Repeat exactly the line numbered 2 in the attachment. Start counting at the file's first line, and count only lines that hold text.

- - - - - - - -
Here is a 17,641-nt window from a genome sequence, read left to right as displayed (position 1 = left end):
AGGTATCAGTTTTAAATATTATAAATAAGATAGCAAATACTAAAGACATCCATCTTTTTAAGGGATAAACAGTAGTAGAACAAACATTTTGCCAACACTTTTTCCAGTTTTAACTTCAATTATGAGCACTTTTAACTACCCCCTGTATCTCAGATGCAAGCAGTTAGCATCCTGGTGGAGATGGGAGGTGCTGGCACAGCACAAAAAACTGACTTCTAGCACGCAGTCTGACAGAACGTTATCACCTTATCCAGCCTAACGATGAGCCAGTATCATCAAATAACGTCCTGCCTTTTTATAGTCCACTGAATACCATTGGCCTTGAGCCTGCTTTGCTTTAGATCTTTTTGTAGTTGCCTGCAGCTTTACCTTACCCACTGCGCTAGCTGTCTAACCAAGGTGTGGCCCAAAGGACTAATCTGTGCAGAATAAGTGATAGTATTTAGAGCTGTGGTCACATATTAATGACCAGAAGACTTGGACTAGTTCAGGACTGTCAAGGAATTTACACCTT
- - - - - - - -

AGGTATCAGTTTTAAATATTATAAATAAGATAGCAAATACTAAAGACATCCATCTTTTTAAGGGATAAACAGTAGTAGAACAAACATTTTGCCAACACTTTTTCCAGTTTTAACTTCAATTATGAGCACTTTTAACTACCCCCTGTATCTCAGATGCAAGCAGTTAGCATCCTGGTGGAGATGGGAGGTGCTGGCACAGCACAAAAAACTGACTTCTAGCACGCAGTCTGACAGAACGTTATCACCTTATCCAGCCTAACGATGAGCCAGTATCATCAAATAACGTCCTGCCTTTTTATAGTCCACTGAATACCATTGGCCTTGAGCCTGCTTTGCTTTAGATCTTTTTGTAGTTGCCTGCAGCTTTACCTTACCCACTGCGCTAGCTGTCTAACCAAGGTGTGGCCCAAAGGACTAATCTGTGCAGAATAAGTGATAGTATTTAGAGCTGTGGTCACATATTAATGACCAGAAGACTTGGACTAGTTCAGGACTGTCAAGGAATTTACACCTT